WELCOME TO THE CFZ BLOG NETWORK: COME AND JOIN THE FUN

Half a century ago, Belgian Zoologist Bernard Heuvelmans first codified cryptozoology in his book On the Track of Unknown Animals.

The Centre for Fortean Zoology (CFZ) are still on the track, and have been since 1992. But as if chasing unknown animals wasn't enough, we are involved in education, conservation, and good old-fashioned natural history! We already have three journals, the largest cryptozoological publishing house in the world, CFZtv, and the largest cryptozoological conference in the English-speaking world, but in January 2009 someone suggested that we started a daily online magazine! The CFZ bloggo is a collaborative effort by a coalition of members, friends, and supporters of the CFZ, and covers all the subjects with which we deal, with a smattering of music, high strangeness and surreal humour to make up the mix.

It is edited by CFZ Director Jon Downes, and subbed by the lovely Lizzy Bitakara'mire (formerly Clancy), scourge of improper syntax. The daily newsblog is edited by Corinna Downes, head administratrix of the CFZ, and the indexing is done by Lee Canty and Kathy Imbriani. There is regular news from the CFZ Mystery Cat study group, and regular fortean bird news from 'The Watcher of the Skies'. Regular bloggers include Dr Karl Shuker, Dale Drinnon, Richard Muirhead and Richard Freeman.The CFZ bloggo is updated daily, and there's nothing quite like it anywhere else. Come and join us...

Search This Blog

Loading...

Wednesday, January 06, 2010

DALE DRINNON: Ozark Howlers or Black Howlers

A member at the group Frontiers-of-Zoology submitted an account of her experience with the creature called the Ozark Howler or Black Howler. She had only heard the awful screaming noises it made by night but more material followed, including a composite description of the creature, some bad photos and some good tracks.

This may be a localised giant form of Lynx that runs into a melanistic strain. Melanistic (black) cats appear to be genetically advantaged over their normal-coloured equivalents, and are generally healthier and hardier.

Lynxes and bobcats are of a type where melanism is known, and the tracks are like lynx tracks. Lynxes have outsized feet.

In my drawing, which I made as a comparison, the Black Howler as described is only marginally larger than a Siberian lynx, and here shown in scale comparison to a more average Canadian lynx. There is a great range in sizes among lynxes, as there is in several types of cats.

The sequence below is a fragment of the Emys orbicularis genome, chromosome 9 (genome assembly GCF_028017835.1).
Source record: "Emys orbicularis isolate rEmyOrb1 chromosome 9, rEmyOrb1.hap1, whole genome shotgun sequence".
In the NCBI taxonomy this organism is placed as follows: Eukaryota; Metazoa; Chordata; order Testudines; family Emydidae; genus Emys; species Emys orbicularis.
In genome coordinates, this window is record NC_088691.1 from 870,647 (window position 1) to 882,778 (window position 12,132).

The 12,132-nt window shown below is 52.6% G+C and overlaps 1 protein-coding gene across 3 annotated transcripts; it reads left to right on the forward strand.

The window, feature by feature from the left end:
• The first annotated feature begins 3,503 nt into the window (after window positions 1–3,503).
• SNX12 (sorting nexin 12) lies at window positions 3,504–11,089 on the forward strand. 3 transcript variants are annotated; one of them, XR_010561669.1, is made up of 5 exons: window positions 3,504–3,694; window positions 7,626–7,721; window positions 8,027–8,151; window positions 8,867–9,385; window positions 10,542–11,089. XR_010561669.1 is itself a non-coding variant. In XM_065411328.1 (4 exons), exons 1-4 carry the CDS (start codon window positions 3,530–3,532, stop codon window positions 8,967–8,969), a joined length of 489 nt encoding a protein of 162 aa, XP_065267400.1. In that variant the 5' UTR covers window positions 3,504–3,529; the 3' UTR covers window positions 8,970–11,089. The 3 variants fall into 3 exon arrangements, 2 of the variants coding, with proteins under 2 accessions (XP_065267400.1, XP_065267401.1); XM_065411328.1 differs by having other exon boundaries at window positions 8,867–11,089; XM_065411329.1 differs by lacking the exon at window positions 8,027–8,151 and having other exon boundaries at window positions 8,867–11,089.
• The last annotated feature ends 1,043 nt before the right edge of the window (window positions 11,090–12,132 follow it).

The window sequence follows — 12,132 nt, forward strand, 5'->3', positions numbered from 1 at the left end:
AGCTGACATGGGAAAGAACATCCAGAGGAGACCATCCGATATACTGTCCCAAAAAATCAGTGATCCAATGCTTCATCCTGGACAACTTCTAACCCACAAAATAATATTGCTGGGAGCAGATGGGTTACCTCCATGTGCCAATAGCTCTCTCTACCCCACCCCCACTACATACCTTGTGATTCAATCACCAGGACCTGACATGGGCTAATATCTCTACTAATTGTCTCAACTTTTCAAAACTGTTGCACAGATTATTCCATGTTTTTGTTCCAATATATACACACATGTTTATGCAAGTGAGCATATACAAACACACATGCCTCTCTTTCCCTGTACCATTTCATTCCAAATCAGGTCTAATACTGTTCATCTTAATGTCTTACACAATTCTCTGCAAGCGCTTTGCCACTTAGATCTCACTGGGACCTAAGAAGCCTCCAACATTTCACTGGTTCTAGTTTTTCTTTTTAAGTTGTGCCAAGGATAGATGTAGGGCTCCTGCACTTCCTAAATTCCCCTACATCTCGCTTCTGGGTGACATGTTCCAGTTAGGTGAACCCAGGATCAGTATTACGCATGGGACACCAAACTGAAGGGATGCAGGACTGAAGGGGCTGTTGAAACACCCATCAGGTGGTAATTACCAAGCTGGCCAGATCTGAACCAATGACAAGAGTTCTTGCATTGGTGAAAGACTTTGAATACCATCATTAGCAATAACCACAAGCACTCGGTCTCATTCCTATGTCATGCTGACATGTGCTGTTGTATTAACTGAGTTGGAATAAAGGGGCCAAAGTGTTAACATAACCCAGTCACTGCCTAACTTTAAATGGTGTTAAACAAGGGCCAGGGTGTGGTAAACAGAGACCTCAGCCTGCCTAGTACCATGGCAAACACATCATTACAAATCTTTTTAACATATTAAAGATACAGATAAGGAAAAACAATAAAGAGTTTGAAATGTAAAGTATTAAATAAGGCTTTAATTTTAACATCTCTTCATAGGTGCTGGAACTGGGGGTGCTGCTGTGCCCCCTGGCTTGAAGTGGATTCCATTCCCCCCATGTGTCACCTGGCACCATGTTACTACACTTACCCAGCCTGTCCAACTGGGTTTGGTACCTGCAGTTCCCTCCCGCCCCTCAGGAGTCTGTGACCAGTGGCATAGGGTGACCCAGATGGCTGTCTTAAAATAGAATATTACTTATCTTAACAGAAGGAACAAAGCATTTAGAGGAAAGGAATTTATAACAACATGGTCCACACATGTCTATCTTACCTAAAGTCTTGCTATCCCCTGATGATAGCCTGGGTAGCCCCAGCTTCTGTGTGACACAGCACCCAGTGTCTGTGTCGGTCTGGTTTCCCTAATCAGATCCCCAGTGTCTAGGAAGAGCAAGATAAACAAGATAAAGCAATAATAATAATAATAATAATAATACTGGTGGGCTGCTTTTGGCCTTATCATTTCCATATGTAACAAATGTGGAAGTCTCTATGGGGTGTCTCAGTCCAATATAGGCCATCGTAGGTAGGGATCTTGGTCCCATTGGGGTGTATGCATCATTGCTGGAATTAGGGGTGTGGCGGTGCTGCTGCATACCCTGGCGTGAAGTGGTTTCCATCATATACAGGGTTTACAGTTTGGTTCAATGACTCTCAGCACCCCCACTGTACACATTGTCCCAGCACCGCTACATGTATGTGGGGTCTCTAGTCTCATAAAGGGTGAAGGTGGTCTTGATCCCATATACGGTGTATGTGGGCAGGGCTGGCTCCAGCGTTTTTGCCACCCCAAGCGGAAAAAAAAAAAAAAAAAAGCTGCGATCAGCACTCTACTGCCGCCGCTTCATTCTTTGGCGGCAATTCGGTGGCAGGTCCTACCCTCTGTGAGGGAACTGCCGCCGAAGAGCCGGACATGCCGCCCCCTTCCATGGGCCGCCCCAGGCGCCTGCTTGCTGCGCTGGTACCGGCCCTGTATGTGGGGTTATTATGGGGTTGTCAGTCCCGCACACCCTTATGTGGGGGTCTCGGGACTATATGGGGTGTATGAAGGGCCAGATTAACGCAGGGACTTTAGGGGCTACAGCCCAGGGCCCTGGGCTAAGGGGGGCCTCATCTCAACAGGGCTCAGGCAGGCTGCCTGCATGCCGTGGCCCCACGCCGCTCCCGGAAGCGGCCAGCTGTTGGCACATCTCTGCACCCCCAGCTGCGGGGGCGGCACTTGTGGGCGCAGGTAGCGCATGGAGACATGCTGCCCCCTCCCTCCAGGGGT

And by these criteria it would not be an unknown animal. Unusual colour phases and outsizes of known species are not new and unidentified species, just unusual.

4 comments:

Retrieverman said...

Black bobcats are not unknown. http://www.cryptomundo.com/wp-content/black_bobcat_2.jpg

Of course, everyone who sees a bobcat think it's 60 pounds-- or a cougar. There have been 60 pound bobcats, which is actually more than the Canada. The Canada lynx is taller than the average bobcat, but they often weigh about the same. Bobcat vary in their weight quite a bit-- when you get into the subtropics, they are just slightly larger than domestic cats. In my area, they tend to be 20-30 pounds. A big one is a 30 pounder.

Members of the genus Lynx are known for making a lot of noise during the breeding season. The queens can be disconcerting the first time you hear it.

I should say that there is some dispute about the record size for a bobcat. It depends on which official record you endorse. Whether it's a 48 or 60 pound cat, it's still heavier than a Canada lynx.

Here's a big bobcat that was taken in Wisconsin: https://www.uwsp.edu/wildlife/carnivore/Bobcat%20Natural%20History_files/huge%20bobcat.bmp

A big, black bobcat is not out of the question. When a species has a wide range and vary a lot in appearance, it's very easy to think you've run into a new species. That's one reason why I'm very skeptical about new species of wolves in Eurasia and North America.

However, there could have been a species of lynx native to the Ozarks that we didn't document. After all, the Iberian lynx is a unique species and it's very different from the Eurasian (often called Siberian but its range once included Britain and almost all of Europe) lynx.